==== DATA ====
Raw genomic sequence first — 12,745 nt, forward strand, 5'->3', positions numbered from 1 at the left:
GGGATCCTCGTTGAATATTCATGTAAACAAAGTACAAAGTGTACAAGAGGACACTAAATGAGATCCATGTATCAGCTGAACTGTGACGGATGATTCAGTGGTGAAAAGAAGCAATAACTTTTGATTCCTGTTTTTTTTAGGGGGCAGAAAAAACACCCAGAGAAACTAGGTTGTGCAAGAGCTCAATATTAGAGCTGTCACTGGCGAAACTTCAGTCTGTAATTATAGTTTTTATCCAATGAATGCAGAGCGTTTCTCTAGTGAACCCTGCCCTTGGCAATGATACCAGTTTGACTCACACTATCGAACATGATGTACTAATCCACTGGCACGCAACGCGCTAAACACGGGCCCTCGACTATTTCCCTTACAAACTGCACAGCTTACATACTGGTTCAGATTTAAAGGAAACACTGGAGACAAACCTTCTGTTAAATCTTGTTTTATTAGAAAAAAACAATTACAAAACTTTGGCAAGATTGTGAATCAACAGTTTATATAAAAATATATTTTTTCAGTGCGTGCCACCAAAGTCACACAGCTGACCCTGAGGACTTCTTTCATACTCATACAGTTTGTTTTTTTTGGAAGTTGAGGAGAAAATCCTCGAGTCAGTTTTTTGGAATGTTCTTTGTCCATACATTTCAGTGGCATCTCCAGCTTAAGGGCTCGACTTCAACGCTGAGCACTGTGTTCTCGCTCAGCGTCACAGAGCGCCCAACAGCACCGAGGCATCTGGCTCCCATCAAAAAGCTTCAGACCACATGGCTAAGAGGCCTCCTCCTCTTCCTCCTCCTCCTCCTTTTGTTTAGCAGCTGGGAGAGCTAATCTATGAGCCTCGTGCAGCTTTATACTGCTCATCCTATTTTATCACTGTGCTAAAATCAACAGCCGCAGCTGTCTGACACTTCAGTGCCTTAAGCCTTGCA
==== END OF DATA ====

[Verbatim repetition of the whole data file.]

Raw genomic sequence first — 12,745 nt, forward strand, 5'->3', positions numbered from 1 at the left:
GGGATCCTCGTTGAATATTCATGTAAACAAAGTACAAAGTGTACAAGAGGACACTAAATGAGATCCATGTATCAGCTGAACTGTGACGGATGATTCAGTGGTGAAAAGAAGCAATAACTTTTGATTCCTGTTTTTTTTAGGGGGCAGAAAAAACACCCAGAGAAACTAGGTTGTGCAAGAGCTCAATATTAGAGCTGTCACTGGCGAAACTTCAGTCTGTAATTATAGTTTTTATCCAATGAATGCAGAGCGTTTCTCTAGTGAACCCTGCCCTTGGCAATGATACCAGTTTGACTCACACTATCGAACATGATGTACTAATCCACTGGCACGCAACGCGCTAAACACGGGCCCTCGACTATTTCCCTTACAAACTGCACAGCTTACATACTGGTTCAGATTTAAAGGAAACACTGGAGACAAACCTTCTGTTAAATCTTGTTTTATTAGAAAAAAACAATTACAAAACTTTGGCAAGATTGTGAATCAACAGTTTATATAAAAATATATTTTTTCAGTGCGTGCCACCAAAGTCACACAGCTGACCCTGAGGACTTCTTTCATACTCATACAGTTTGTTTTTTTTGGAAGTTGAGGAGAAAATCCTCGAGTCAGTTTTTTGGAATGTTCTTTGTCCATACATTTCAGTGGCATCTCCAGCTTAAGGGCTCGACTTCAACGCTGAGCACTGTGTTCTCGCTCAGCGTCACAGAGCGCCCAACAGCACCGAGGCATCTGGCTCCCATCAAAAAGCTTCAGACCACATGGCTAAGAGGCCTCCTCCTCTTCCTCCTCCTCCTCCTTTTGTTTAGCAGCTGGGAGAGCTAATCTATGAGCCTCGTGCAGCTTTATACTGCTCATCCTATTTTATCACTGTGCTAAAATCAACAGCCGCAGCTGTCTGACACTTCAGTGCCTTAAGCCTTGCA